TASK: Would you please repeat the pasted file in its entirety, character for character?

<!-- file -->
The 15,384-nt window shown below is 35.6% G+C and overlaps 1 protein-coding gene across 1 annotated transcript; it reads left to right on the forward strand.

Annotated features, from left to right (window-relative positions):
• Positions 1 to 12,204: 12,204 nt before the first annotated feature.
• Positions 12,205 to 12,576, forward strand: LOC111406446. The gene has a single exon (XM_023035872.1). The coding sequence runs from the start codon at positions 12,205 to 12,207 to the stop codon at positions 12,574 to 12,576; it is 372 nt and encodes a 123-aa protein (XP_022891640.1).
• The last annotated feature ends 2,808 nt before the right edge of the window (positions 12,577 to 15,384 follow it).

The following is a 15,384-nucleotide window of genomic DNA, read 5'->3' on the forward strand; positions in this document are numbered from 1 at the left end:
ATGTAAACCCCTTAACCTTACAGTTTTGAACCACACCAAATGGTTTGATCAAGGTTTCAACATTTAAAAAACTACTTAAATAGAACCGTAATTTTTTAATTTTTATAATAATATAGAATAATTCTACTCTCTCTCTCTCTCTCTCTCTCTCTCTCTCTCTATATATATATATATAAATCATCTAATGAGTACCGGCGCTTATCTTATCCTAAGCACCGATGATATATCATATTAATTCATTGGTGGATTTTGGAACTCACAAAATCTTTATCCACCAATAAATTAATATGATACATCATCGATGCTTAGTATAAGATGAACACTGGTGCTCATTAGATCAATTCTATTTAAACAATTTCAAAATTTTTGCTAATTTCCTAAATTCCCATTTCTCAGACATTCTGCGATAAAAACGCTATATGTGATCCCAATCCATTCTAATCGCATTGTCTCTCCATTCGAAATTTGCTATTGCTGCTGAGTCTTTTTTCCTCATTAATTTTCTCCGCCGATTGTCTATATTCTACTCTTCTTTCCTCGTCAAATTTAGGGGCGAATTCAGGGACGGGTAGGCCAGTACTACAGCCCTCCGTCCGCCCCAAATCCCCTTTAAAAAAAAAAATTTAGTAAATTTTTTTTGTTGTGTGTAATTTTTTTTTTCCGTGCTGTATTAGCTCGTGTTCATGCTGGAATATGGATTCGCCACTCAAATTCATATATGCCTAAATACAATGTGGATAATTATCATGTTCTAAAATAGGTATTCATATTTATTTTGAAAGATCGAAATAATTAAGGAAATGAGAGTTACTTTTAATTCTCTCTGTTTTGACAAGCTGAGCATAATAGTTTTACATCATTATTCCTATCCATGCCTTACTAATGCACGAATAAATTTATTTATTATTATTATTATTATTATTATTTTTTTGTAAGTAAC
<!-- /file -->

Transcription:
The 15,384-nt window shown below is 35.6% G+C and overlaps 1 protein-coding gene across 1 annotated transcript; it reads left to right on the forward strand.

Annotated features, from left to right (window-relative positions):
• Positions 1 to 12,204: 12,204 nt before the first annotated feature.
• Positions 12,205 to 12,576, forward strand: LOC111406446. The gene has a single exon (XM_023035872.1). The coding sequence runs from the start codon at positions 12,205 to 12,207 to the stop codon at positions 12,574 to 12,576; it is 372 nt and encodes a 123-aa protein (XP_022891640.1).
• The last annotated feature ends 2,808 nt before the right edge of the window (positions 12,577 to 15,384 follow it).

The following is a 15,384-nucleotide window of genomic DNA, read 5'->3' on the forward strand; positions in this document are numbered from 1 at the left end:
ATGTAAACCCCTTAACCTTACAGTTTTGAACCACACCAAATGGTTTGATCAAGGTTTCAACATTTAAAAAACTACTTAAATAGAACCGTAATTTTTTAATTTTTATAATAATATAGAATAATTCTACTCTCTCTCTCTCTCTCTCTCTCTCTCTCTCTCTATATATATATATATAAATCATCTAATGAGTACCGGCGCTTATCTTATCCTAAGCACCGATGATATATCATATTAATTCATTGGTGGATTTTGGAACTCACAAAATCTTTATCCACCAATAAATTAATATGATACATCATCGATGCTTAGTATAAGATGAACACTGGTGCTCATTAGATCAATTCTATTTAAACAATTTCAAAATTTTTGCTAATTTCCTAAATTCCCATTTCTCAGACATTCTGCGATAAAAACGCTATATGTGATCCCAATCCATTCTAATCGCATTGTCTCTCCATTCGAAATTTGCTATTGCTGCTGAGTCTTTTTTCCTCATTAATTTTCTCCGCCGATTGTCTATATTCTACTCTTCTTTCCTCGTCAAATTTAGGGGCGAATTCAGGGACGGGTAGGCCAGTACTACAGCCCTCCGTCCGCCCCAAATCCCCTTTAAAAAAAAAAATTTAGTAAATTTTTTTTGTTGTGTGTAATTTTTTTTTTCCGTGCTGTATTAGCTCGTGTTCATGCTGGAATATGGATTCGCCACTCAAATTCATATATGCCTAAATACAATGTGGATAATTATCATGTTCTAAAATAGGTATTCATATTTATTTTGAAAGATCGAAATAATTAAGGAAATGAGAGTTACTTTTAATTCTCTCTGTTTTGACAAGCTGAGCATAATAGTTTTACATCATTATTCCTATCCATGCCTTACTAATGCACGAATAAATTTATTTATTATTATTATTATTATTATTATTTTTTTGTAAGTAAC